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SOME THOUGHTS ON LIFTING OUR PRAYER LIFE
by Philip Owen

     Is there anyone who will deny that his view of God is limited?  That no matter how exalted his perspective of God, it still falls far short of the reality?  Our finite minds have a tendency to handcuff the vast capacity of God-given faith.  Two familiar verses, one in the Old Testament and one in the New, should provoke us to enlarge our view of God and to expand the borders of the faith He has given us.  The verses are as follows.  “Call unto me, and I will answer thee, and shew thee great and mighty things, which thou knowest not” (Jer. 33:3); and, “Now unto him that is able to do exceeding abundantly above all that we ask or think . . .” (Eph. 3:20).

     It is not my intention to attempt an exposition of either of these verses in this space, but only to use them to sow some seeds for thought.  Someone (I forget who) has said:  “Attempt great things for God; expect great things from God.”   Similarly, the 17th Century pastor and Bible scholar, Thomas Manton, wrote:  “They that look for nothing find nothing; Christ’s greater things are for those that believe.”

     First, we must understand what these scriptures do not promise and what the quotations do not suggest.  They are not invitations to Your Best Life Now as promoted by the title of a book by Joel Osteen.  They are not promises that if we just exercise faith we will become super successful or super rich.  They do not promise temporal gain of any kind.  Those who use such verses to encourage the greed and lust of believers and/or unbelievers alike are sadly misguided if not self-serving charlatans.  The truth is that both verses contain a governing clause that absolutely precludes the interpretation suggested in this paragraph:  “things, which thou knowest not” and, “above all that we ask or think.”  Many, many people know about, think about, and ask for natural wealth or temporal success in various forms, and they petition God with many such requests.  The fact that those prayers remain unanswered testifies neither to the falsehood of verses upon which they may base their petitions, nor does it exhibit the weakness of their faith.  However, it does testify to a lack of understanding of what those verses teach.  Again, the youngest child who can talk has the ability and the desire to ask God for natural things.  These verses point us to a much higher realm than the temporal.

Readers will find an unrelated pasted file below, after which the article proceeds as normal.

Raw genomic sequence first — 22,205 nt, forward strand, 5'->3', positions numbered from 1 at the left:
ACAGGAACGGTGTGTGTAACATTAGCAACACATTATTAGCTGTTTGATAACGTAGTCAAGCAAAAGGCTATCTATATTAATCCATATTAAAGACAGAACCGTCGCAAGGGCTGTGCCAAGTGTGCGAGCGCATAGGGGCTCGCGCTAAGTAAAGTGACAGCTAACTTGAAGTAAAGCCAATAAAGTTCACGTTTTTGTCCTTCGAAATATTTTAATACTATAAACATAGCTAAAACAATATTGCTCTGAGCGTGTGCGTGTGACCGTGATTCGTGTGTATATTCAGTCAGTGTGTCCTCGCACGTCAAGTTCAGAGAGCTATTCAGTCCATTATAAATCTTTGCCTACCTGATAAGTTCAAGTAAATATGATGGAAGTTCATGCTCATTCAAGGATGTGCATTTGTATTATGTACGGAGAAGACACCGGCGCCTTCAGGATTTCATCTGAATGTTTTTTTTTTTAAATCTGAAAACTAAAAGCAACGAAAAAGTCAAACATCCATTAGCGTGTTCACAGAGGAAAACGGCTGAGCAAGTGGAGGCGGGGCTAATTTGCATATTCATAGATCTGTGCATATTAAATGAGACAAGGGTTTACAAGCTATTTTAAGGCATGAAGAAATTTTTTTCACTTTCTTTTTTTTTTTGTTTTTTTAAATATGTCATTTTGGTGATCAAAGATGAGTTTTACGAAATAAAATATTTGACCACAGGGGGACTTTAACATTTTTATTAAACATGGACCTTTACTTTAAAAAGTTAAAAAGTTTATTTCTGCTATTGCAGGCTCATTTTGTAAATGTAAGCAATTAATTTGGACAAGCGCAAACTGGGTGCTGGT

Second, we should understand what these verses do promise.  1) That the Spirit of God will sanctify our petitions.  Have you ever been praying in one vein only to have your heart and request turned to another vein even as you prayed?  That is the work of God through His Spirit to show us things which we did not know.  2)  That God’s answers will go beyond our ability to petition.  “Hast thou not seen [in retrospect] how thy desires e’er have been granted in what He ordaineth?” asks the hymnwriter.  With the perspective of time, we see that God has answered prayers according to what a sanctified life desired rather than a momentary lust.  We prayed for the temporal, but God gave the eternal.  How much better is such an answer.  3)  That we may understand God, things eternal, and things beyond the experience and understanding of the natural mind.  To know God, to understand salvation, to comprehend God’s ways and purposes are all beyond human comprehension.  “Eye hath not seen, nor ear heard, neither have entered into the heart of man, the things which God hath prepared for them that love him.  But God hath revealed them unto us by His Spirit” (I Cor. 2:9, 10a).  4)  That we may have a personal, intimate relationship with the Lord:  “to know the love of Christ, which passeth knowledge” (Eph. 3:19a).  5)  That we may experience genuine godliness:  “that ye might be filled with all the fullness of God” (Eph. 3:19b). Though we know that Christ indwells every believer, we have scarcely begun to comprehend the infinite and eternal ramifications of that reality—to be indwelt by God!

     No human mind would ever formulate these ideas.  They come from the mind and heart of an infinitely powerful and gracious God as gifts to His redeemed children.  Though we should petition the Lord concerning our temporal needs, may we expand the magnitude of our prayers to pray for truly great things—things by which God will be glorified in us. 

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